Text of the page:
A Heavenly Recompense

12 Then said he also to him that bade him, When thou makest a dinner or a supper, call not thy friends, nor thy brethren, neither thy kinsmen, nor thy rich neighbours; lest they also bid thee again, and a recompense be made thee. 13 But when thou makest a feast, call the poor, the maimed, the lame, the blind: 14 And thou shalt be blessed; for they cannot recompense thee: for thou shalt be recompensed at the resurrection of the just. Lk. 14:12-14

When was the last time that you made a dinner or a supper and invited in the poor, the maimed, the lame and the blind to eat of your goods? If you have, blessed are you.

But notice specifically that Jesus is concerned here that we do not seek after worldly recompense in the good that we do. On the contrary, we are to have an eye for a heavenly recompense, at the resurrection of the just. On that day, God will reward those who did not seek to be repaid here on earth.

But, pray, can a Christian desire worldly recompense rather than the heavenly one? The answer, unfortunately, is yes. More times than I can count, I have done good to someone and, if they did not thank me or take notice of it, I felt bad about it. That was the flesh, demanding worldly recompense and leading me to forfeit my heavenly reward.

Walking in the will of God is not a matter of one simply believing in Christ; more importantly, it is about one denying self and taking up their cross and following Christ. The Bible tells us that the flesh wars against the Spirit, and that if we side with it we cannot do the will of God in our lives. And for this reason, therefore, the Bible tells us to walk in the Spirit. (Gal. 5:16-17)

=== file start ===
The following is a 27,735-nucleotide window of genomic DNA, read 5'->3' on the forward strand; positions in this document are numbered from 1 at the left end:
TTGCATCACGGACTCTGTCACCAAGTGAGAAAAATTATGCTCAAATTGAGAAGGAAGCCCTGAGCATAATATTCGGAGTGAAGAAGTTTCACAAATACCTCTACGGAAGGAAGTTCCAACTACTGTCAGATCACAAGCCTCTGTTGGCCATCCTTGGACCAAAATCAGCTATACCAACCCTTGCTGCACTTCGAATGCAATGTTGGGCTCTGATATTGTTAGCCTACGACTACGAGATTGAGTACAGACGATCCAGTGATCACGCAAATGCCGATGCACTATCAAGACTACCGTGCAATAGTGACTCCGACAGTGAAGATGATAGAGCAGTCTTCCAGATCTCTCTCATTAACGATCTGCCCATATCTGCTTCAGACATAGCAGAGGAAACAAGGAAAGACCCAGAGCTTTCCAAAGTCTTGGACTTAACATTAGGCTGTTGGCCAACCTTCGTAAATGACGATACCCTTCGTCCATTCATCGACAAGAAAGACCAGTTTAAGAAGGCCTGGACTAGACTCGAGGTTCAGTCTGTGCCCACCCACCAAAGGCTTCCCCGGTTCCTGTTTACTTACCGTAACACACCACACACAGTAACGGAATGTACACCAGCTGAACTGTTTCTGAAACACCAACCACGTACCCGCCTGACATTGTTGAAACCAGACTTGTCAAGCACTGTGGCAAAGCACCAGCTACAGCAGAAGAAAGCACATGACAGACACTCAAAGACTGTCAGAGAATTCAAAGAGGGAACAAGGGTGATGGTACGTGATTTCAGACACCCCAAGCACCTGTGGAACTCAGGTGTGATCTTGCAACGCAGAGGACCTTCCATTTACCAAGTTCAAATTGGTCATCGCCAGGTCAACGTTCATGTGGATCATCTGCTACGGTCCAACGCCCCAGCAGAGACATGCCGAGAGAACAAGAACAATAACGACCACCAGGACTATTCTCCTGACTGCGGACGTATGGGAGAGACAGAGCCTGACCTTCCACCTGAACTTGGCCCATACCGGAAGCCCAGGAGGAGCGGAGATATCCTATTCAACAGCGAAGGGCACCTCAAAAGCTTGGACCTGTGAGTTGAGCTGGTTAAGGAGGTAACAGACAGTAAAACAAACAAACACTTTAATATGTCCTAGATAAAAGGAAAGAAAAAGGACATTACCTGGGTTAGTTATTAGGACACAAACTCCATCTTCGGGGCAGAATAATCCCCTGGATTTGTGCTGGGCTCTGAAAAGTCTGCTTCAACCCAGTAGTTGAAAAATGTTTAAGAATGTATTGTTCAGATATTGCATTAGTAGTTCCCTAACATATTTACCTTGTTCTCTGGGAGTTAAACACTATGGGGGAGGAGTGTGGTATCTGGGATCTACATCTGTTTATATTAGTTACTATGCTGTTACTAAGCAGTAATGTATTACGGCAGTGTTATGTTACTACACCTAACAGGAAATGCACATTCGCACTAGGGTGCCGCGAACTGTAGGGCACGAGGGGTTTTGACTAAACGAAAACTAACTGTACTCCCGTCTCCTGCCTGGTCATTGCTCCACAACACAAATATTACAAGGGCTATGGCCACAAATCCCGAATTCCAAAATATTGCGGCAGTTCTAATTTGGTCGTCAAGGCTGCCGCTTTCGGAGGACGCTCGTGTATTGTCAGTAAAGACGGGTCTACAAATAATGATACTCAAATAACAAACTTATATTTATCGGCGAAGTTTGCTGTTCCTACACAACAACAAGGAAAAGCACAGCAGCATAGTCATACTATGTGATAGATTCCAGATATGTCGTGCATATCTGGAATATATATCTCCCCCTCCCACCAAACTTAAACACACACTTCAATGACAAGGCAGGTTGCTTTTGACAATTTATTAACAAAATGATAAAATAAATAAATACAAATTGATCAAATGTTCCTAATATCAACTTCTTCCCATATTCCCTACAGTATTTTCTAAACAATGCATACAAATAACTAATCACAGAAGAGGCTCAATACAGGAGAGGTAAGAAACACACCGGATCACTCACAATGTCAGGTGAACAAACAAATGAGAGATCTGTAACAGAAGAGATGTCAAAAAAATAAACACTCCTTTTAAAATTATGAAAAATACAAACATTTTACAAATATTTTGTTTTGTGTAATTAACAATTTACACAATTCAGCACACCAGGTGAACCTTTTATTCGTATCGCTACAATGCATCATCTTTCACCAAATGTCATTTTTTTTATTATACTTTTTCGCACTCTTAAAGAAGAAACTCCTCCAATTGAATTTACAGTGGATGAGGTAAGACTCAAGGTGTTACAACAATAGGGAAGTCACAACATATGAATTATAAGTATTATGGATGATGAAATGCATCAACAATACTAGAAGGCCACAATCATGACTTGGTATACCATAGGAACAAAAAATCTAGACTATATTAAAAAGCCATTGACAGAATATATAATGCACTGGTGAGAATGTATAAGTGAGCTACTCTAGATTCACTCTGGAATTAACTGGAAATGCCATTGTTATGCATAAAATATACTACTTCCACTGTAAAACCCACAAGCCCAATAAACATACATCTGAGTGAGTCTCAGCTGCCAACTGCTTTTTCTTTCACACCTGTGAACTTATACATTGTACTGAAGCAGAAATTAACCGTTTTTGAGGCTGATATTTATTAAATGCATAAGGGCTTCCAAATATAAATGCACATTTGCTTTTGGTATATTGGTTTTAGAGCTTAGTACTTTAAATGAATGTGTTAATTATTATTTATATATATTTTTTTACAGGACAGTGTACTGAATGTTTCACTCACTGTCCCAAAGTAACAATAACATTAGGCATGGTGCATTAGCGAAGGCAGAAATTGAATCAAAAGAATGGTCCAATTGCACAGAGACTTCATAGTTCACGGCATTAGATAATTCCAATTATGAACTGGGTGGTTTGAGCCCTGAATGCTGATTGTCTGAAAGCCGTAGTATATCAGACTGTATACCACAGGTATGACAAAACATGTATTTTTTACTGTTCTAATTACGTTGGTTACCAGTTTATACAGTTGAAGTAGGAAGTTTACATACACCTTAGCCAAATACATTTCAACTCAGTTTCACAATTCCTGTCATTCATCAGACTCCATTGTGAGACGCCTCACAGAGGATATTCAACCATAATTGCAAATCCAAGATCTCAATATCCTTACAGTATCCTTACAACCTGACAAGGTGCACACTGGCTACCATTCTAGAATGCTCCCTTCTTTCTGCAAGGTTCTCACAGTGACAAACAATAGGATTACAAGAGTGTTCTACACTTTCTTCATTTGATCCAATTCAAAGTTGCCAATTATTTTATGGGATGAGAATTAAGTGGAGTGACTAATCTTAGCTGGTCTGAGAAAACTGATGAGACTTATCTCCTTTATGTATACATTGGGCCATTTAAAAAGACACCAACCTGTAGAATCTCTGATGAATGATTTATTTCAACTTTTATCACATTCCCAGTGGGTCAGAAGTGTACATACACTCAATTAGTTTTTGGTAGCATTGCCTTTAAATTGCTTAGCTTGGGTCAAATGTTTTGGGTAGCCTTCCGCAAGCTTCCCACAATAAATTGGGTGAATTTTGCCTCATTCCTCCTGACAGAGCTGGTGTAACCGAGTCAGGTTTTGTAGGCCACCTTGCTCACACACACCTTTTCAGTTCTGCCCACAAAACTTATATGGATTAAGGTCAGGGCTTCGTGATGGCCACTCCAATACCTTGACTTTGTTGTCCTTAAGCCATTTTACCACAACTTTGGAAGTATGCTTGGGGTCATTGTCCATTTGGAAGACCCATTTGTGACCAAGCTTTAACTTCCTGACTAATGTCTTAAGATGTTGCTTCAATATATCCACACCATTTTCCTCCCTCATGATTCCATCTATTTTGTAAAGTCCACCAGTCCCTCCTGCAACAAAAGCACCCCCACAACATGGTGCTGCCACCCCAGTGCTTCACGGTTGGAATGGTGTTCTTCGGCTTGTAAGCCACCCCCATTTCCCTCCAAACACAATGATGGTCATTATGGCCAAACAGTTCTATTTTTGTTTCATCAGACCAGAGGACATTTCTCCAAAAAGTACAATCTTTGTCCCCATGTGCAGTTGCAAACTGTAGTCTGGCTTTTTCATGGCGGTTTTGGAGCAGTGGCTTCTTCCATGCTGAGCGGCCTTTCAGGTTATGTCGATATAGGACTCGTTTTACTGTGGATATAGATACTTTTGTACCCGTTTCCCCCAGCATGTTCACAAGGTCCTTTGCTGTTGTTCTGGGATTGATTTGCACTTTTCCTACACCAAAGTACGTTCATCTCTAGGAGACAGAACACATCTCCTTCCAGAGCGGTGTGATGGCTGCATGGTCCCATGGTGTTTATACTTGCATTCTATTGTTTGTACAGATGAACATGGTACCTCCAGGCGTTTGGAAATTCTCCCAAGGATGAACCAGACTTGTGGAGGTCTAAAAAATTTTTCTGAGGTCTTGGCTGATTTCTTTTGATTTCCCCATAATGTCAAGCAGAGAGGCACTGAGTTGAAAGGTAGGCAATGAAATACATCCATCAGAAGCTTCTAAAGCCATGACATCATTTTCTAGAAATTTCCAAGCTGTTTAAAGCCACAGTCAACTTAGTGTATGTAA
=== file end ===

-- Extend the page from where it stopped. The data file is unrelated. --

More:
It tells us that if we walk in the Spirit, we shall not fulfill the lust of the flesh.

Have you noticed how we hunger for earthly recompense, including being thanked, noticed, praised and repaid back? The flesh demands worldly recompense. It demands to be paid in kind right here on earth. It has no heavenly agenda, for it is not of heaven.

But when the cross is at work in our lives, we “kill” these kinds of attitudes. We begin to care more about the only thing that really matters: the heavenly recompense. One day we will stand before God and be recompensed for the things that we did here on earth for which no man could repay us back.

It is in the light of this revelation that we can understand and appreciate Jesus’s other teachings.

“Give to him that asketh thee, and from him that would borrow of thee turn not thou away.” (Mat. 5:42)

In Lk. 6:30, Jesus made that even clearer.

Give to every man that asketh of thee…”

Give to every man. I overheard one brother say that he does not give money to street beggars. He had a grudge against what he called their “laziness”. But, in this scriptures, street beggars fall right in the middle of “every man that asketh of thee”.

Jesus went on to qualify His statements:

“32 For if ye love them which love you, what thank have ye? for sinners also love those that love them. 33 And if ye do good to them which do good to you, what thank have ye? for sinners also do even the same. 34 And if ye lend them of whom ye hope to receive, what thank have ye? for sinners also lend to sinners, to receive as much again.” (Lk. 6:32-34)

Notice the word “thank” there. What was Jesus talking about here? He was referring to the heavenly recompense. One day, God will thank you in a way no man could.

The heavenly stakes are incredibly high. But, again, it can only be that one is truly fighting the good fight of faith that they can do these things. The spiritual man/woman does not need to be recompensed in the natural.


2 My brethren, count it all joy when ye fall into divers temptations; 3 Knowing this, that the trying of your faith worketh patience. 4 But let patience have her perfect work, that ye may be perfect and entire, wanting nothing. Jam. 1:2-4